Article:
Marvel or DC? I love a lot of Marvel stuff, but I was a DC kid, and those loyalties die hard. So yeah, I’m a DC guy at heart.
And even though Superman The Movie is my all-time favorite film, you can’t deny that Marvel has been killing it in the movie department for the last few years. So when it comes to movies… Make Mine Marvel.
Superman or Batman? I love Superman, but I have to go with Batman here. He’s cooler and a more versatile character.
Spider-Man or Wolverine? No question — Spider-Man. the original Lee/Ditko run is still my favorite, but I also love the Spidey stories by folks like Gerry Conway, Gil Kane, John Romita Sr., Ross Andru, Roger Stern, John Romita Jr., Tom DeFalco, and Ron Frenz. I fell off a bit after Peter Parker’s marriage to Mary Jane.
I like Wolverine, but I think he’s generally more interesting in a group setting than as a lead character. The guy we had at the end of the Claremont/Byrne/Austin X-Men run was wonderfully compelling and intriguing. He was cool and unpredictable, but he had a definite code that he lived by.
He was temperamental and a scrapper, but he wasn’t unbeatable.
He had a mysterious past that was only revealed in dribs and drabs. And not because he had any memory problems, either. He just didn’t like sharing with others.
I miss that Wolverine.
Iron Fist or Luke Cage? No strong preference here, as I was never a Power Man & Iron Fist reader. I guess I’ll go with Iron Fist. I like his costume better.
Comic Book Nick Fury or Samuel L. Jackson Nick Fury? Jackson is fine, but the original comic book guy is my Nick Fury. The one who was in the Howling Commandos. The cigar-smoking, unshaven, blue collar guy navigating the ultra modern, super spy world. That was the contrast that made that whole series work. Without that element, it’s just generic spy stuff.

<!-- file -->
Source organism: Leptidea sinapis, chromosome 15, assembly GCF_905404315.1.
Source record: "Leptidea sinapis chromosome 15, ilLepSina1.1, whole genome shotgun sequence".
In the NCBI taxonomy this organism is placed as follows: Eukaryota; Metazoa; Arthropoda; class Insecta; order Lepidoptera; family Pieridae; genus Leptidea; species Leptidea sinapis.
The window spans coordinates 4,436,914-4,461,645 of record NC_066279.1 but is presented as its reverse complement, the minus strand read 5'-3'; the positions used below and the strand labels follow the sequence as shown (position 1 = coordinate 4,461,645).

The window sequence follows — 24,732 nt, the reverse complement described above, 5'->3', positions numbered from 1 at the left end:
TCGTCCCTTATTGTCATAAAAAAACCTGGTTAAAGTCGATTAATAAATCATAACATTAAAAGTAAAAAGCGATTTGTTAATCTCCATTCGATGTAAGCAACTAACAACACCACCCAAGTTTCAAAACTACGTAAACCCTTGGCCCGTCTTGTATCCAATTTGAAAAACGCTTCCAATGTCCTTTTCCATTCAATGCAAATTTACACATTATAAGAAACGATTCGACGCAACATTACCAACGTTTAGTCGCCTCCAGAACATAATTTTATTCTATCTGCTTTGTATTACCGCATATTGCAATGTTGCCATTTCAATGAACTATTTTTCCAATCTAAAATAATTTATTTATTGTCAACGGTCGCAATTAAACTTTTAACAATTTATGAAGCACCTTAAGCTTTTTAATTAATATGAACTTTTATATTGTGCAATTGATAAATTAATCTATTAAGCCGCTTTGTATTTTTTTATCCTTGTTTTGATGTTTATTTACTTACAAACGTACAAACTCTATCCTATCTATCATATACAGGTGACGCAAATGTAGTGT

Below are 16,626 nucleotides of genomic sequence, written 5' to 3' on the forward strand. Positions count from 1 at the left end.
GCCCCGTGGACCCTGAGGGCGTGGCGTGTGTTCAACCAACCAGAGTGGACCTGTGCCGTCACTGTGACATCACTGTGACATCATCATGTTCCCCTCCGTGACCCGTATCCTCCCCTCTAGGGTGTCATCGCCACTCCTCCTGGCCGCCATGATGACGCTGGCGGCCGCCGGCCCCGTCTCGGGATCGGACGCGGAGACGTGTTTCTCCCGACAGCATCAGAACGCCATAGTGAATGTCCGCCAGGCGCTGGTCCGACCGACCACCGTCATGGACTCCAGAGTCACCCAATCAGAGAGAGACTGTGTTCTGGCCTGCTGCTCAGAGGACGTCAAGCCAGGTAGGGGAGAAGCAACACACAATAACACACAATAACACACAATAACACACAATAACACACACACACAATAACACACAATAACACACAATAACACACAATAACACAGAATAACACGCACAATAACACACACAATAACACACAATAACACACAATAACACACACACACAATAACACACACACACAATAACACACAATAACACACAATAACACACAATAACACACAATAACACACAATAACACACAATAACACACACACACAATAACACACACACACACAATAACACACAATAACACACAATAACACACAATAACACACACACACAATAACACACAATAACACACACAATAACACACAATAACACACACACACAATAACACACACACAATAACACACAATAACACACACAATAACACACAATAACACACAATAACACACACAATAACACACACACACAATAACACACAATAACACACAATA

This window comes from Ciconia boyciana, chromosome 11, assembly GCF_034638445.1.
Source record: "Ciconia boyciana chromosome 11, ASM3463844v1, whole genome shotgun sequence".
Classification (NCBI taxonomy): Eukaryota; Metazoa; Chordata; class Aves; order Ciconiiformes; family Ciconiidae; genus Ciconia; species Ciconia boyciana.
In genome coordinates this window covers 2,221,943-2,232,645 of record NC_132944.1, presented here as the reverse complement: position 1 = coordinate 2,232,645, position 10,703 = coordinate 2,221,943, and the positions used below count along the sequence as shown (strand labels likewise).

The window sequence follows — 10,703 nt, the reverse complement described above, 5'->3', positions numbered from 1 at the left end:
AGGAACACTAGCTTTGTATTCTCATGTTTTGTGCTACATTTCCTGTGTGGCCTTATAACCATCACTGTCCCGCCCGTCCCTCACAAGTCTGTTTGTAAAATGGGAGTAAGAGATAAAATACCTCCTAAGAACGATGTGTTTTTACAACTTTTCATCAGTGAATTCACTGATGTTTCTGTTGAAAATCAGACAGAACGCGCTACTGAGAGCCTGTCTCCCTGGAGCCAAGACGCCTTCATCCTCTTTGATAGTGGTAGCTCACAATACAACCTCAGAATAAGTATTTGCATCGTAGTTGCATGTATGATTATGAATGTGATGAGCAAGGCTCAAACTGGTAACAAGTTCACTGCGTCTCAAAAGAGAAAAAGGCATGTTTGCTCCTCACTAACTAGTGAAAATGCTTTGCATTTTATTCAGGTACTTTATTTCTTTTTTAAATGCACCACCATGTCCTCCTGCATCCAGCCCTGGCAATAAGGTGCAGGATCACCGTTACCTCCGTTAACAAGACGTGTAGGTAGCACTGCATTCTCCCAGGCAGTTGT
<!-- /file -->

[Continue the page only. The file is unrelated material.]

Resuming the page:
I couldn’t get into the guy from The Ultimates for the same reason I couldn’t get into that book as a whole — everyone in that series was an asshole. There was no one to root for. But I like Samuel L. Jackson as an actor, so it’s fun seeing him in the Marvel movies (I wish he’d start running S.H.I.E.L.D. again, though).
Superhero or real life stories? I like ’em both. But I think if you’re looking for realism, superhero stories are pretty foolish place to expect it.
Golden Age, Silver Age or Modern Age? I’m a Bronze Age guy, so that’s always going to be my default.
Digital or paper? Paper. I have a Marvel Unlimited subscription for research purposes and I can read digital comics if I have to, but I’ll always prefer the tactile experience of holding a book in my hands. Maybe I’d get into digital comics more if I owned a tablet, but I don’t, so I’m not.
Gotham or New York? There’s something to them both. With Marvel, it’s really fun that most of the major heroes are in the NYC area and can bump into each other at any time. But a well-developed fictional city like Gotham City or Opal City can be a lot of fun, too. Both of them have an individual look and feel, and even their own historical events.
Specific detail like that really helps you immerse yourself into a story. I could do without the vaguely-defined generic fictional cities like Midway City or Gateway City, though. I don’t think those add much of anything.
Hero or villain? Creating a good villain is probably tougher, but I tend to gravitate more towards heroes. Villains are a spice, not the main dish.
Cape or no cape? Depends on the character. Capes work for folks like Superman, Batman, Thor, or Dr. Strange. They don’t work for characters like Spider-Man or Daredevil.
Cowl or domino mask? Again, depends on the character. Batman wouldn’t work as well in a domino mask, and the Spirit wouldn’t work as well in a cowl. Aesthetically, I suppose I prefer cowls. I will say that I’m sick of cinematic superheroes pulling off their masks willy nilly, though.
That’s all for this week, folks! Thanks for reading & see you next Monday!